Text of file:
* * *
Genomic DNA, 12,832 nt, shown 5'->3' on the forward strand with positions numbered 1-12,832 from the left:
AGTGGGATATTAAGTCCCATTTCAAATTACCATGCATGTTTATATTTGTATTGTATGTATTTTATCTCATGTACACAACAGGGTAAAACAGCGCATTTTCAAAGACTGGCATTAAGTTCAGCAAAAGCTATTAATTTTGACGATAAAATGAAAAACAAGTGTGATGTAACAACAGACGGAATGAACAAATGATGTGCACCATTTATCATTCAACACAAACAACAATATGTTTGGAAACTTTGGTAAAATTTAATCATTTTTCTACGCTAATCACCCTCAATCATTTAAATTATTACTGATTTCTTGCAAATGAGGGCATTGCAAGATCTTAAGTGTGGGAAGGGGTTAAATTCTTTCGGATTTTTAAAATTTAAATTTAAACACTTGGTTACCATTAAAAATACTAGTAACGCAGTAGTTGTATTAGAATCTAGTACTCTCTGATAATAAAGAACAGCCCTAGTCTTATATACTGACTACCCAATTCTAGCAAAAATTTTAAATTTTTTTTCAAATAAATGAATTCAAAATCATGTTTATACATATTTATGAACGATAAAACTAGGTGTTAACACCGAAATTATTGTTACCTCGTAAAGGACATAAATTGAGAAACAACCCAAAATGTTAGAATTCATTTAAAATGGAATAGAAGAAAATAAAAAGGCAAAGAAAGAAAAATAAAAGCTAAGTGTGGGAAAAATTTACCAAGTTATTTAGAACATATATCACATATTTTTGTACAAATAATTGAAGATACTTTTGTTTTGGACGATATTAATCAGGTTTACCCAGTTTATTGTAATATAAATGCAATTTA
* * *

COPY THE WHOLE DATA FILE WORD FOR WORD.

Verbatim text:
Genomic DNA, 12,832 nt, shown 5'->3' on the forward strand with positions numbered 1-12,832 from the left:
AGTGGGATATTAAGTCCCATTTCAAATTACCATGCATGTTTATATTTGTATTGTATGTATTTTATCTCATGTACACAACAGGGTAAAACAGCGCATTTTCAAAGACTGGCATTAAGTTCAGCAAAAGCTATTAATTTTGACGATAAAATGAAAAACAAGTGTGATGTAACAACAGACGGAATGAACAAATGATGTGCACCATTTATCATTCAACACAAACAACAATATGTTTGGAAACTTTGGTAAAATTTAATCATTTTTCTACGCTAATCACCCTCAATCATTTAAATTATTACTGATTTCTTGCAAATGAGGGCATTGCAAGATCTTAAGTGTGGGAAGGGGTTAAATTCTTTCGGATTTTTAAAATTTAAATTTAAACACTTGGTTACCATTAAAAATACTAGTAACGCAGTAGTTGTATTAGAATCTAGTACTCTCTGATAATAAAGAACAGCCCTAGTCTTATATACTGACTACCCAATTCTAGCAAAAATTTTAAATTTTTTTTCAAATAAATGAATTCAAAATCATGTTTATACATATTTATGAACGATAAAACTAGGTGTTAACACCGAAATTATTGTTACCTCGTAAAGGACATAAATTGAGAAACAACCCAAAATGTTAGAATTCATTTAAAATGGAATAGAAGAAAATAAAAAGGCAAAGAAAGAAAAATAAAAGCTAAGTGTGGGAAAAATTTACCAAGTTATTTAGAACATATATCACATATTTTTGTACAAATAATTGAAGATACTTTTGTTTTGGACGATATTAATCAGGTTTACCCAGTTTATTGTAATATAAATGCAATTTA